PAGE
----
There’s a saying in public relations – tell the truth, tell it well and tell it fast. The days of spin are over. In this day and age of dubious ‘fake news’ a company has the rock hard, granite responsibility to its shareholders to tell the truth and address the problem promptly. For Panera Bread to dither for months is simply inexcusable.

Willy Leichter, Vice President of Marketing at Virsec commented, “Once again we see a large organization not taking security seriously enough, not reacting immediately when notified of a possible leak, and not promptly notifying customers that there data was exposed. Ongoing events like this will only heighten calls for a national standard on breach notification laws.”

It took 8 months for Panera Bread to apply what was in essence a band aid to a gaping wound in the company’s cybersecurity.

Mounir Hahad, Head of Juniper Threat Labs at Juniper Networks, explained some of the vulnerabilities that led to the data breach, and how to avoid it:

“This kind of programming mistake is much more common than you would think. We highly advise website owners to perform penetration testing of their websites to identify these types of vulnerabilities as early as possible.

“In the case of, the site had an open API that anyone on the internet could query and did not require any type of authentication. This information that was accessed (such as dietary preferences and the last digits of a credit card number) can be queried if you know the phone number of the customer, which one could easily obtain using a second API.

“According to Hahad, this second API can be queried using a customer ID number to retrieve the username chosen, email address, first and last name, loyalty card number, phone number, full birth date and other options like SMS preferences, corporate customer status, etc. This API was easier to mine because sequential numbers were used as customer IDs.”

Paul Bischoff, Privacy Advocate at Comparitech was even more scathing when it came to Panera Bread’s reaction.

“The leak is an inexcusable oversight that not only took far too long to fix, but should have never occurred in the first place. Customers’ names, email addresses, physical addresses, birthdays, and the last four digits of their credit cards were accessible for eight months. This was not a sophisticated breach by hackers. The unsecured database of millions of customers could easily be accessed via a web browser, and all the data was available in plain text, meaning thieves wouldn’t even have to both decrypting it.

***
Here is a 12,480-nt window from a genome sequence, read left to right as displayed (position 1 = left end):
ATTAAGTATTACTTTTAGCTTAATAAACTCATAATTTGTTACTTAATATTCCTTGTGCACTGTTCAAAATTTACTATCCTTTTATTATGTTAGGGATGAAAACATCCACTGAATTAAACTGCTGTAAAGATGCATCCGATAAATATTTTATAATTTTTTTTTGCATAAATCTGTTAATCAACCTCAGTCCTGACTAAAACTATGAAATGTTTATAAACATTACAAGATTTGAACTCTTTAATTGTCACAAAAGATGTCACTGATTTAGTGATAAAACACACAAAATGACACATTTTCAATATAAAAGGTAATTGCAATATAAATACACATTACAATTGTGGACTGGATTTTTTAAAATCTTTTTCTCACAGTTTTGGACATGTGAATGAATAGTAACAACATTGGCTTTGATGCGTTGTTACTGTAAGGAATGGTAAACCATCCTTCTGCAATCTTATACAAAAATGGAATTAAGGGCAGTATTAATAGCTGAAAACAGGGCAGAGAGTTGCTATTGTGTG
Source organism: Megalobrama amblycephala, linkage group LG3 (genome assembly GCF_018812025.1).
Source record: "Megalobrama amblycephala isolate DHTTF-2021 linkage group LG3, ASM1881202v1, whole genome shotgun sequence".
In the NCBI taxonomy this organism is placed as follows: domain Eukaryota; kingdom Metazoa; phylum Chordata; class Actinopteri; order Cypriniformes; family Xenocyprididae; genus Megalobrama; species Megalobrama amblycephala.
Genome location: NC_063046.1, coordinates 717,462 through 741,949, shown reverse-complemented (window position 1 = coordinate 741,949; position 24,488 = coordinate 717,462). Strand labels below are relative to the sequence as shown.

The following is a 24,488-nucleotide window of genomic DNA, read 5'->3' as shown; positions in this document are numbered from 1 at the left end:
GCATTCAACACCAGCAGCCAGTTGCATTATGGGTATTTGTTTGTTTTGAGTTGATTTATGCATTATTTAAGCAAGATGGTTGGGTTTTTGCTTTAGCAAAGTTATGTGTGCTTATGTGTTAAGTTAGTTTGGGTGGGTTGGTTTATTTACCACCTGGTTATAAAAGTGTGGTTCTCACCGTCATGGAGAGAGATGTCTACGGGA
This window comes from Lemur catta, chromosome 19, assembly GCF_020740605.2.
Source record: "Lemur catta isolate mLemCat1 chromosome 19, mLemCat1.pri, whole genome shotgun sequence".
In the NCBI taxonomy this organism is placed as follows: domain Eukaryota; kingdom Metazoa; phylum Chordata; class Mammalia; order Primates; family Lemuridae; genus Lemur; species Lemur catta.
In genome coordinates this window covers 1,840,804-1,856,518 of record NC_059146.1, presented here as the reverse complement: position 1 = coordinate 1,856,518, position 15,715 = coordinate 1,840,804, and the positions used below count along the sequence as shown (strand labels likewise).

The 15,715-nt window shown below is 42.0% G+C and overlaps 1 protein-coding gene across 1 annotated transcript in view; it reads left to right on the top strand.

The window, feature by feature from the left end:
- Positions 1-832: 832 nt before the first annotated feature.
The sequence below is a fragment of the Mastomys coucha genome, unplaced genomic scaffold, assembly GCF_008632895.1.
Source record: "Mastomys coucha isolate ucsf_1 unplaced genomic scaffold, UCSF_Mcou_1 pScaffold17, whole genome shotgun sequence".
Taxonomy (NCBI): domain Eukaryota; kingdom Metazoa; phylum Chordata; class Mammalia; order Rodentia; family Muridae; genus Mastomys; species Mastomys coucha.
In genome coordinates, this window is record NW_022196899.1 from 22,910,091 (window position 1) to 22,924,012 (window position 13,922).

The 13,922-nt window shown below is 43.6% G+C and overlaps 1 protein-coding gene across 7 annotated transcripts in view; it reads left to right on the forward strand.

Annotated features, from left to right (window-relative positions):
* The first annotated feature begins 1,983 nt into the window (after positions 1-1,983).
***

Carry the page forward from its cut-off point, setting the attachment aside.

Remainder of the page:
“This is a good example of why consumers need to be cautious about signing up for loyalty programs and similar promotional membership schemes. It’s very difficult or impossible to know whether a company takes your information security seriously and can competently handle it.”

Data breach fatigue

Travis Smith, Principal Security Researcher at Tripwire commented on the fact that the general public is now becoming so used to the fact that data breaches are so commonplace that they have simply ceased to be concerned.

“Unfortunately, the general public has breach fatigue. It seems like every day there’s another story about a different hack and a different breach of privacy. The reality is that most people will be outraged about this today, but next week they won’t even remember that it happened. Even if there was some sort of litigation, those who were affected can really only count on adding another year of free credit monitoring.

“While this is personally identifiable information, the sad fact is that the only real new piece of information attackers have now is that you like sandwiches. They can correlate that with your healthcare records, credit score, and social media profile to get a more accurate picture of who the real you is.”

Ray summed it up best, “It seems at a minimum, they failed to either believe and test the first finding of this breach in August [2017] and quickly rectified the issue once it went public here in April [2018].  They certainly appear capable of fixing the issue as they did quickly today, so why didn’t it happen in August when they were first alerted?”


The latest disclosure by Facebook around the release of data and the way that data is used is symptomatic of the simple fatigue of the general public. It now seems common that most people have no illusions about privacy. They have surrendered to the idea that if they use a service, such as a social media site their data will be harvested. It is after all in the exhaustive conditions of use of sites like Facebook. Mark Zuckerberg is now on record as saying that he has no doubt that users do not read the terms and conditions when they sign up. Now, this may not be the case with Panera Bread – but their actions have demonstrated the sort of cavalier attitude that cannot continue to be acceptable.

Have a plan. Execute that plan. Do not rush a fix – but don’t sit on your hands hoping the problem will resolve itself. It won’t. And, like that first light snowfall on a mountain peak can cause an avalanche the damage can be catastrophic. Compare Under Armour and Panera Bread and it becomes very clear which approach is best. Fix the problem. Inform consumers. Have the correct person in place to deal with cybersecurity issues.

As an advice to companies, Erlin suggests: “Every publicly disclosed incident is an opportunity for unaffected organizations to consider how they would respond. Don’t just criticize the response; use the incident as a model for how your own organization might respond, and take steps to improve before it’s your name in the headline.”

Perhaps the most telling comment is from Anthony James, chief marketing officer at CipherCloud:

“This breach is not unusual, and mirrors many recent headlines where mis-configurations occur, procedures may be missed, default passwords may still get used, ports will remain open to the internet, and, in this case, serious issues will somehow not be tracked and resolved.

“On a larger scale, can you even imagine that the thousands of alerts pouring into the average security operations center on their SIEM display are properly vetted every day? The moral of the story? Mistakes will be made and eventually they will become disastrous unless they are corrected or the data is protected along its entire lifecycle.

What can others do to ensure that don’t become tomorrow’s headline? Add the necessary security layers to build Zero Trust into the systems automatically – meaning whatever data is being stored/used, expect it will be compromised. Anticipate that people will make mistakes and build out your cyber defense and your security policies to protect from a breach – your overall security will be stronger for it.”